Limits...
Transiently lowering tumor necrosis factor-α synthesis ameliorates neuronal cell loss and cognitive impairments induced by minimal traumatic brain injury in mice.

Baratz R, Tweedie D, Wang JY, Rubovitch V, Luo W, Hoffer BJ, Greig NH, Pick CG - J Neuroinflammation (2015)

Bottom Line: TNF-α levels are reported to become rapidly elevated post TBI and, potentially, can lead to secondary neuronal damage.This was accompanied by a neuronal loss and an increase in astrocyte number (evaluated by neuronal nuclei (NeuN) and glial fibrillary acidic protein (GFAP) immunostaining), as well as an elevation in the apoptotic death marker BH3-interacting domain death agonist (BID) at 72 h.These results implicate that TNF-α in mTBI induced secondary brain damage and indicate that pharmacologically limiting the generation of TNF-α post mTBI may mitigate such damage, defining a time-dependent window of up to 12 h to achieve this reversal.

View Article: PubMed Central - PubMed

Affiliation: Department of Anatomy and Anthropology, Sackler School of Medicine, Tel-Aviv University, Tel-Aviv, Israel. renanaba@post.tau.ac.il.

ABSTRACT

Background: The treatment of traumatic brain injury (TBI) represents an unmet medical need, as no effective pharmacological treatment currently exists. The development of such a treatment requires a fundamental understanding of the pathophysiological mechanisms that underpin the sequelae resulting from TBI, particularly the ensuing neuronal cell death and cognitive impairments. Tumor necrosis factor-alpha (TNF-α) is a cytokine that is a master regulator of systemic and neuroinflammatory processes. TNF-α levels are reported to become rapidly elevated post TBI and, potentially, can lead to secondary neuronal damage.

Methods: To elucidate the role of TNF-α in TBI, particularly as a drug target, the present study evaluated (i) time-dependent TNF-α levels and (ii) markers of apoptosis and gliosis within the brain and related these to behavioral measures of 'well being' and cognition in a mouse closed head 50 g weight drop mild TBI (mTBI) model in the presence and absence of post-treatment with an experimental TNF-α synthesis inhibitor, 3,6'-dithiothalidomide.

Results: mTBI elevated brain TNF-α levels, which peaked at 12 h post injury and returned to baseline by 18 h. This was accompanied by a neuronal loss and an increase in astrocyte number (evaluated by neuronal nuclei (NeuN) and glial fibrillary acidic protein (GFAP) immunostaining), as well as an elevation in the apoptotic death marker BH3-interacting domain death agonist (BID) at 72 h. Selective impairments in measures of cognition, evaluated by novel object recognition and passive avoidance paradigms - without changes in well being, were evident at 7 days after injury. A single systemic treatment with the TNF-α synthesis inhibitor 3,6'-dithiothalidomide 1 h post injury prevented the mTBI-induced TNF-α elevation and fully ameliorated the neuronal loss (NeuN), elevations in astrocyte number (GFAP) and BID, and cognitive impairments. Cognitive impairments evident at 7 days after injury were prevented by treatment as late as 12 h post mTBI but were not reversed when treatment was delayed until 18 h.

Conclusions: These results implicate that TNF-α in mTBI induced secondary brain damage and indicate that pharmacologically limiting the generation of TNF-α post mTBI may mitigate such damage, defining a time-dependent window of up to 12 h to achieve this reversal.

No MeSH data available.


Related in: MedlinePlus

mTBI induces impairments in performance in both a Y-maze and novel object recognition (NOR) preference index paradigms that are ameliorated by 3,6′-dithiothalidomide when administered up to 12 but not 18 h post injury. (A) Performance of mice was quantitatively assessed in a Y-maze and (B) in a NOR paradigm at 7 days following mTBI as a preference index that was calculated as (time associated with the novel − time with the old arm or object)/(time with the novel + time with the old arm or object). Values are mean ± SEM values; a one-way ANOVA indicates that mTBI animals had a deficit in spatial (Y-maze) and visual (NOR) memory performance compared with all the other groups (*p < 0.05) with the exception of animals dosed with 3,6′-dithiothalidomide at 18 h post injury. No differences were found between any of the other groups (control (sham) 1 and 12 h 3,6′-dithiothalidomide dosing), suggesting complete amelioration by 3,6′-dithiothalidomide when administered within 12 h of injury.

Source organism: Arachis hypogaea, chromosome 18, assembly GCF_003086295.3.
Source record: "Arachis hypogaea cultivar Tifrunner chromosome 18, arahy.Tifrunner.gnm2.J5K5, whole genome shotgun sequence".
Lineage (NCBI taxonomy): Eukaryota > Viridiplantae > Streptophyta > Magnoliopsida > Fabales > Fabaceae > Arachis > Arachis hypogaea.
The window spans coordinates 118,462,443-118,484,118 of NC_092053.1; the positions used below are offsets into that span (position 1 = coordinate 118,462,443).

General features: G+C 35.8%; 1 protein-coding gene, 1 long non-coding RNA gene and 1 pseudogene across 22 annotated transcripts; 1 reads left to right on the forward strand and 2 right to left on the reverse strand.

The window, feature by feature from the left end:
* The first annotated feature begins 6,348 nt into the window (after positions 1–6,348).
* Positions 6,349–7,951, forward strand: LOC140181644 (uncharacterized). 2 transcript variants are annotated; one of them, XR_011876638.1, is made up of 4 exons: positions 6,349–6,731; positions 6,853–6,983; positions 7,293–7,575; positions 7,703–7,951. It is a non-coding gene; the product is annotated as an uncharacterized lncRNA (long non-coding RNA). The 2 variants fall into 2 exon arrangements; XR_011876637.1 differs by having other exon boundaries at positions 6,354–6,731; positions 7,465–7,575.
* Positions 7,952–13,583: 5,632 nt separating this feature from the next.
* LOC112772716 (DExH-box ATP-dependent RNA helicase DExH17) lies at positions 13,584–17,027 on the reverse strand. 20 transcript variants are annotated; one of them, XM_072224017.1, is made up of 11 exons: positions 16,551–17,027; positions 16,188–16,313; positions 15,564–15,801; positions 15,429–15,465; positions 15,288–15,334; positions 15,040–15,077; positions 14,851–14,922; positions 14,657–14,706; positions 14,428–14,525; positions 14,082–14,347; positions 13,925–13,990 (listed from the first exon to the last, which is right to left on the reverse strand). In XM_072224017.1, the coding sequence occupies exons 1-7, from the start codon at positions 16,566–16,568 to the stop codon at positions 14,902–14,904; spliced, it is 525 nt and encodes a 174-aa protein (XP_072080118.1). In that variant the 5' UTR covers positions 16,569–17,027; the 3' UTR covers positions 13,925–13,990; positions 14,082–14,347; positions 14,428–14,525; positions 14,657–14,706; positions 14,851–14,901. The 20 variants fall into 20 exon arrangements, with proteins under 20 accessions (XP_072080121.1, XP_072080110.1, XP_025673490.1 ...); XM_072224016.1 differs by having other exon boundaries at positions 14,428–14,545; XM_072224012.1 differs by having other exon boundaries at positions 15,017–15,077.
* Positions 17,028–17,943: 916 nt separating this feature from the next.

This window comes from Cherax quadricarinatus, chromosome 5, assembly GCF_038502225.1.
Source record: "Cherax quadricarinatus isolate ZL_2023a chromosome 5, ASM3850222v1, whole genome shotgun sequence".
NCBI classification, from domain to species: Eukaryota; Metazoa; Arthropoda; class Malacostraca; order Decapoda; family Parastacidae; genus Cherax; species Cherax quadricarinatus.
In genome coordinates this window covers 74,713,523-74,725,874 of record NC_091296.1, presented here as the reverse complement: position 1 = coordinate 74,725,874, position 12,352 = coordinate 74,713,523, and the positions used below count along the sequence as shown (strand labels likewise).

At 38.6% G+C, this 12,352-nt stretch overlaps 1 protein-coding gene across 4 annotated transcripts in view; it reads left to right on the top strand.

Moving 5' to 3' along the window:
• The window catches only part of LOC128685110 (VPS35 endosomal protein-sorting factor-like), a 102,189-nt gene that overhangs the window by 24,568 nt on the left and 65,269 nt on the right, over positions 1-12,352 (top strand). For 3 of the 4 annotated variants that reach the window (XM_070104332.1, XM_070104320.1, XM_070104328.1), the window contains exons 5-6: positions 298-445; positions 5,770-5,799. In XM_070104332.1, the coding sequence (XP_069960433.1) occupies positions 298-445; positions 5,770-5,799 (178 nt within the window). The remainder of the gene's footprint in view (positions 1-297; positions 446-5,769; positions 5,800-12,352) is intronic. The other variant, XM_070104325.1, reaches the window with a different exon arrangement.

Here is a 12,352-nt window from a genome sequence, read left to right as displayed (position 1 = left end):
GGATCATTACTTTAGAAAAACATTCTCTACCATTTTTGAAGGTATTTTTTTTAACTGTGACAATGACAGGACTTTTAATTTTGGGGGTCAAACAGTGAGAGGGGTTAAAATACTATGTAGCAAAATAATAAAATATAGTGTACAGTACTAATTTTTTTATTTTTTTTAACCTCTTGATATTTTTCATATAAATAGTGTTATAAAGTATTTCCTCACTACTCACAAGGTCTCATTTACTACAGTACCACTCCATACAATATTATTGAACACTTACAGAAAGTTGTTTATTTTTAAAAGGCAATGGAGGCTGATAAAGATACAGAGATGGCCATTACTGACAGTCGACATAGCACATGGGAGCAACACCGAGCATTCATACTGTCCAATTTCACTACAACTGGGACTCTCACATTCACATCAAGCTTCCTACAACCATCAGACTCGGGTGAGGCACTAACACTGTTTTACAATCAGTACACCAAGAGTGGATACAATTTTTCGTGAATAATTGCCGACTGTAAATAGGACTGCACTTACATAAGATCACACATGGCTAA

© Copyright Policy - open-access
Related In: Results  -  Collection

License 1 - License 2
getmorefigures.php?uid=PMC4352276&req=5

Fig2: mTBI induces impairments in performance in both a Y-maze and novel object recognition (NOR) preference index paradigms that are ameliorated by 3,6′-dithiothalidomide when administered up to 12 but not 18 h post injury. (A) Performance of mice was quantitatively assessed in a Y-maze and (B) in a NOR paradigm at 7 days following mTBI as a preference index that was calculated as (time associated with the novel − time with the old arm or object)/(time with the novel + time with the old arm or object). Values are mean ± SEM values; a one-way ANOVA indicates that mTBI animals had a deficit in spatial (Y-maze) and visual (NOR) memory performance compared with all the other groups (*p < 0.05) with the exception of animals dosed with 3,6′-dithiothalidomide at 18 h post injury. No differences were found between any of the other groups (control (sham) 1 and 12 h 3,6′-dithiothalidomide dosing), suggesting complete amelioration by 3,6′-dithiothalidomide when administered within 12 h of injury.

Mentions: When evaluated by Y-maze at 7 days post procedure, vehicle-treated mTBI-challenged mice demonstrated a significant impairment in spatial memory, as compared to sham control animals. This mTBI-induced deficit was ameliorated by a single dose of 3,6′-dithiothalidomide administered either 1 or 12 h post injury. However, when 3,6′-dithiothalidomide administration was withheld until 18 h, mice displayed impairment and, together with the mTBI vehicle group, their preference index was significantly reduced compared to sham controls [F(4,57) = 6.462, p < 0.01] (Figure 2A). LSD post hoc analyses confirmed that the mTBI + vehicle and the mTBI + 18 h 3,6′-dithiothalidomide groups were significantly different from all other groups (p < 0.05).Figure 2